"Él únicamente come pasta."
Translation:He only eats pasta.
I get pasta that is made partly with vegetables, because my kids don't eat enough vegetables on their own. Maybe he could start getting that kind.
I generally add cheese too. Pasta and vegetables and cheese and tomatoes with a side of toast.
With some kind of tomato-based sauce. Perhaps the kind with extra veggies in it.
There is something called a "Veggetti." With it, you can shred vegetables into the shape of pasta. As seen on TV.
None until you get into context. Solo tengo = I only have. You wouldn't say unicamente tengo. It's one of those annoying parts of Spanish... There are quite a few.
What about solamente? How many more words are we going to learn mean solo? :) But in all seriousness, I really would like to understand context with these words.
"Annoying" is rather harsh, don't you think? Every language has its variations, its idiosyncratic expressions, and I'm inclined to think that the more of these a language has, the richer it is for them. It's for us learners and even the native speakers to imbibe them as much as we can, and be able to use them - each in its unique situation, as there surely is one for each.
In most situations, yes. Although "solo" means both "únicamente" and "alone" depending on the context. There used to be a rule which said that "sólo" means "únicamente" and "solo" (without the accent) means "alone", but it is not mandatory to write the accent anymore. So, if you see it with an accent it's certainly "únicamente" or "solamente", if you don't, then it depends on the context.
I hope that helps. :)
So, solo (adjective) = unico and solamente = sólo = unicamente. Is that correct?
They are synonyms, so you can use both. But I think 'solamente' is more common
Wouldn't 'alone' as in 'by himself' be 'a solas'? 'He eats alone' = 'Él come a solas' ?
How about "He only eats pasta when he is alone." El come unicamente pasta cuando el es solo?
From what I can tell from searching online, única seems to be akin to unique or the "only one", whereas -solo (with accent) means "only", and solamente is like saying "only/just". I would guess that unicamente is more akin to saying uniquely, whereas solamente means only? Sorry about the accents but haven't got my keyboard configured for them.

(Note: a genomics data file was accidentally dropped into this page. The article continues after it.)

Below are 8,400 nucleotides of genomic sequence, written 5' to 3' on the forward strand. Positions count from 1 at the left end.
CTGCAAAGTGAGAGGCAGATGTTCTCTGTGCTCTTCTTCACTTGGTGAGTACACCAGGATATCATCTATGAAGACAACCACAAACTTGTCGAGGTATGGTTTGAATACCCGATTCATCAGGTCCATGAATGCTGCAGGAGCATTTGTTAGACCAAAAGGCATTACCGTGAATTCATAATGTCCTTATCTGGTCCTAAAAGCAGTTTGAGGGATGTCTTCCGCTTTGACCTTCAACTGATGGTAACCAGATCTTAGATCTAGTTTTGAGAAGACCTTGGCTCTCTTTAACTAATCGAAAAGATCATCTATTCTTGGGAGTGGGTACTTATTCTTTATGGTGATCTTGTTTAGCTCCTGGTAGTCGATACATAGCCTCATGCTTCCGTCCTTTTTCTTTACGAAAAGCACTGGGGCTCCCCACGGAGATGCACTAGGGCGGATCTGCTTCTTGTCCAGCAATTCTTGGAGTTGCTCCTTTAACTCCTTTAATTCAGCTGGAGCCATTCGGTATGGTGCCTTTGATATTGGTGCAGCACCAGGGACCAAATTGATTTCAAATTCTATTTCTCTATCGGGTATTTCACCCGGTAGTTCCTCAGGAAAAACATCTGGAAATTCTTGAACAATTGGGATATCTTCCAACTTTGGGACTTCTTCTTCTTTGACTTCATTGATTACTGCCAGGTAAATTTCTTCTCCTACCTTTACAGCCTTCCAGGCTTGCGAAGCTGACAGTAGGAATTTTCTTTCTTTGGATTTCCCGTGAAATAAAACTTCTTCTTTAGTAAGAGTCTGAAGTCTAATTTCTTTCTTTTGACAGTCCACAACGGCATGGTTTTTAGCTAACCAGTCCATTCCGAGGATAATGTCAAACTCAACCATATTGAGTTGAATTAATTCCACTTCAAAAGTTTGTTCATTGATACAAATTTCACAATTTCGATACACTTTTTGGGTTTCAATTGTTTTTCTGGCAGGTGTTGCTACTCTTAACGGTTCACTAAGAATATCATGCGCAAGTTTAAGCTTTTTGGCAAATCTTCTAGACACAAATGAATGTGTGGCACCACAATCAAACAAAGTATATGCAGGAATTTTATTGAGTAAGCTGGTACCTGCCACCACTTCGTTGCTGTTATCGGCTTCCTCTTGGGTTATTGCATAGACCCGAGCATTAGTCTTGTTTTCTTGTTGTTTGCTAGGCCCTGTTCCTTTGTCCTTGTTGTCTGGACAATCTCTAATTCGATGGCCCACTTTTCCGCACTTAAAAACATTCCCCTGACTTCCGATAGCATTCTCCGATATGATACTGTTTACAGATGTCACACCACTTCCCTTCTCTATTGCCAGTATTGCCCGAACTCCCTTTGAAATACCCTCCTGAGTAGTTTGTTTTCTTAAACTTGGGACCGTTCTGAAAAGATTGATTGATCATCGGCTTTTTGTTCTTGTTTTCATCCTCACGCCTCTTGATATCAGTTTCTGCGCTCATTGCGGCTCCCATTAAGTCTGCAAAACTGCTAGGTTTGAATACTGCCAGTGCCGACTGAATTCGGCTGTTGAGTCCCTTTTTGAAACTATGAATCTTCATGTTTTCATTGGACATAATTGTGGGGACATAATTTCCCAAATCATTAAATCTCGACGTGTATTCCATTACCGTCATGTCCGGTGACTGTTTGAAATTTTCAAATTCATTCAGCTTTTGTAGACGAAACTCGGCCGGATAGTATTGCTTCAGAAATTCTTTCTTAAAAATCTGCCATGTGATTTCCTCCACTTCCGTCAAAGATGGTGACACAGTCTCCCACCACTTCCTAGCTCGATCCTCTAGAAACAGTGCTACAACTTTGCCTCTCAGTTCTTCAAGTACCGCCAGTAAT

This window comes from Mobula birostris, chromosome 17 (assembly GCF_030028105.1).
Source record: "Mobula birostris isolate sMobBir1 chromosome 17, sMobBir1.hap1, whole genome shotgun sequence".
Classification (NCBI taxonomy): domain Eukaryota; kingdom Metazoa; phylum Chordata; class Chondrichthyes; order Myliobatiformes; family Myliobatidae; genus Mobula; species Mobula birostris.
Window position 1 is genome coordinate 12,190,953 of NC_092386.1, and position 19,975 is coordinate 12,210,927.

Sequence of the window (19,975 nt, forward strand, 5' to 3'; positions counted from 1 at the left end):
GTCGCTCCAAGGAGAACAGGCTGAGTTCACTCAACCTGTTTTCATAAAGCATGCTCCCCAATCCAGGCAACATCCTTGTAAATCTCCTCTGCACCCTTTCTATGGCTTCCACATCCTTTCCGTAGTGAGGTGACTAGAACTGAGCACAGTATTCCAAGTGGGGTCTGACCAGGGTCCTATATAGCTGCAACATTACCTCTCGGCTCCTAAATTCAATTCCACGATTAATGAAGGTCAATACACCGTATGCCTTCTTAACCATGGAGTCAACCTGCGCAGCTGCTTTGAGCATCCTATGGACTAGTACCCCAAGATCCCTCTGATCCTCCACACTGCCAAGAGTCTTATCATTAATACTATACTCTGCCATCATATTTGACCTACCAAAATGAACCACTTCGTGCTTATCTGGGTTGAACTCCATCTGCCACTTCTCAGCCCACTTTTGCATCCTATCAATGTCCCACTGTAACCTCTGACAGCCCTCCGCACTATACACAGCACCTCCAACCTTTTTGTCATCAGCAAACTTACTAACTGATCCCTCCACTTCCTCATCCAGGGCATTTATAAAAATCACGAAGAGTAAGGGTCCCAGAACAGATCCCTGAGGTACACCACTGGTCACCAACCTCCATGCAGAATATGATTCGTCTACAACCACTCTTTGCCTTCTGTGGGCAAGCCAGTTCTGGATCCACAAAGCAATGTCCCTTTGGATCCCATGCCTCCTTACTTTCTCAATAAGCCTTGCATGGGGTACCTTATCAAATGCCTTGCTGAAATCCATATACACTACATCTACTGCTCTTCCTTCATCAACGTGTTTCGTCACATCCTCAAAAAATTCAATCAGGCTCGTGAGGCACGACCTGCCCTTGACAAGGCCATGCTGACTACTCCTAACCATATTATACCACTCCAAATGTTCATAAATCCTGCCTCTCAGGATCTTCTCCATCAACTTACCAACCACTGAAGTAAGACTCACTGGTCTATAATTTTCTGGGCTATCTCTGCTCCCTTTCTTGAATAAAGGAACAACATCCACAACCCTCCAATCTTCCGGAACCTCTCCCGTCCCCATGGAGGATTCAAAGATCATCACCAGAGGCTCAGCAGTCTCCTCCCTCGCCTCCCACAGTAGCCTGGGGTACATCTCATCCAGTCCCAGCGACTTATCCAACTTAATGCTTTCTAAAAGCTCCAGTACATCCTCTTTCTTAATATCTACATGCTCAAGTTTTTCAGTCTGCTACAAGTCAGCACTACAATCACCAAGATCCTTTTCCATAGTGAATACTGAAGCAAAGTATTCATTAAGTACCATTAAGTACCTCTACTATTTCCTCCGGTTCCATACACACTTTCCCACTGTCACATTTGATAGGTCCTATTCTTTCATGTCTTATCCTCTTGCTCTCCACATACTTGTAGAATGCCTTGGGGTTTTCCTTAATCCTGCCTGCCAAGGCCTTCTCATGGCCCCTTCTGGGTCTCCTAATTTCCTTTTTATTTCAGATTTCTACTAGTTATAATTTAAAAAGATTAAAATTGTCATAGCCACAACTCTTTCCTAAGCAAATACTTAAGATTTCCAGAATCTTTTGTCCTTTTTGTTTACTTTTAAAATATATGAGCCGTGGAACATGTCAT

But uniquely doesn't really work well in the example sentence. Thank you for looking into this.
I'd guess "Él come pasta solo", but I look forward to an expert answering this.
For maximum confusion, sometimes we use "alone" in English to mean only. "I eat pasta alone" could mean either pasta and nothing else, or pasta with nobody else.
Darn human languages.
Edit: Remove accent from sólo after ltynor pointed out my mistake.
I think that sólo (with the accent) means only, and solo (no accent) means alone.
Well spotted, thanks for that, I wasn't even aware there were two solo's (no pun intended).
Yes, you're right. "Él sólo come pasta" or "Él come sólo pasta" would mean "He only eats pasta" and "Él come pasta solo" would mean "He eats pasta alone". :)
What´s about "Only he eats Pasta"
A Group in the Restaurant, and only he eats Pasta, the others have Pizza?
Correct me if I am wrong, but únicamente is an adverb and única is an adjective.
Does it matter where in the sentence we place 'unicamente'? E.g "El come unicamente pasta"? Or does that sound weird?
This article http://spanish.about.com/cs/grammar/qt/adverbplaceqt.htm says that it's more usual to put the adverb after the verb, and that when the adverb comes before (like in our sentence), it's to add emphasis to the adverb.
Used to eat only chicken nuggets, now eating everything but fruits and vegetables. :-\
Ok. A few statements on Duolingo was "ella unicamente come azucar". I put 'she mainly eats sugar'. Was accepted. This one i put 'he mainly eats pasta', and the owl slaps me and says incorrect. I would think they should either be both right, or both incorrect. Or am i missing something?